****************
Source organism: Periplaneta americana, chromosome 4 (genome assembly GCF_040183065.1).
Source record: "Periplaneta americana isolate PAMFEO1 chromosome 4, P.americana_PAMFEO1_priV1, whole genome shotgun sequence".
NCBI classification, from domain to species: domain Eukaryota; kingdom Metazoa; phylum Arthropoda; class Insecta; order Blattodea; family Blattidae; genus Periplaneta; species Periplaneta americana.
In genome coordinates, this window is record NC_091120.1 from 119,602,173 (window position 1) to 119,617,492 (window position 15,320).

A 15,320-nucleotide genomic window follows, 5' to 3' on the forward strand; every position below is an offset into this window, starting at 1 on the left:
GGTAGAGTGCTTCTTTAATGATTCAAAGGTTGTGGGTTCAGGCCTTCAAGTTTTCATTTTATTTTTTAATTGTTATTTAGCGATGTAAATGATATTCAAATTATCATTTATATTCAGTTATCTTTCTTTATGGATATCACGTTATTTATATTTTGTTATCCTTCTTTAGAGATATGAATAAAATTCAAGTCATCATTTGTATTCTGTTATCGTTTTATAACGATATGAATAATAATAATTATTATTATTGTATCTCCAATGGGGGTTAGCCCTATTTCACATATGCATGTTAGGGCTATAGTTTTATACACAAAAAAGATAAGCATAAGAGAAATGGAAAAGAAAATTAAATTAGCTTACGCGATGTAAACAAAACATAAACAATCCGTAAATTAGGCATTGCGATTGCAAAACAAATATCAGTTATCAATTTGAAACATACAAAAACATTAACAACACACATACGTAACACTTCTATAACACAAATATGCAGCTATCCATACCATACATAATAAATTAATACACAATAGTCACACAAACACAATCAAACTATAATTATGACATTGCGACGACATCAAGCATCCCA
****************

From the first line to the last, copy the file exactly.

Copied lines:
Source organism: Periplaneta americana, chromosome 4 (genome assembly GCF_040183065.1).
Source record: "Periplaneta americana isolate PAMFEO1 chromosome 4, P.americana_PAMFEO1_priV1, whole genome shotgun sequence".
NCBI classification, from domain to species: domain Eukaryota; kingdom Metazoa; phylum Arthropoda; class Insecta; order Blattodea; family Blattidae; genus Periplaneta; species Periplaneta americana.
In genome coordinates, this window is record NC_091120.1 from 119,602,173 (window position 1) to 119,617,492 (window position 15,320).

A 15,320-nucleotide genomic window follows, 5' to 3' on the forward strand; every position below is an offset into this window, starting at 1 on the left:
GGTAGAGTGCTTCTTTAATGATTCAAAGGTTGTGGGTTCAGGCCTTCAAGTTTTCATTTTATTTTTTAATTGTTATTTAGCGATGTAAATGATATTCAAATTATCATTTATATTCAGTTATCTTTCTTTATGGATATCACGTTATTTATATTTTGTTATCCTTCTTTAGAGATATGAATAAAATTCAAGTCATCATTTGTATTCTGTTATCGTTTTATAACGATATGAATAATAATAATTATTATTATTGTATCTCCAATGGGGGTTAGCCCTATTTCACATATGCATGTTAGGGCTATAGTTTTATACACAAAAAAGATAAGCATAAGAGAAATGGAAAAGAAAATTAAATTAGCTTACGCGATGTAAACAAAACATAAACAATCCGTAAATTAGGCATTGCGATTGCAAAACAAATATCAGTTATCAATTTGAAACATACAAAAACATTAACAACACACATACGTAACACTTCTATAACACAAATATGCAGCTATCCATACCATACATAATAAATTAATACACAATAGTCACACAAACACAATCAAACTATAATTATGACATTGCGACGACATCAAGCATCCCA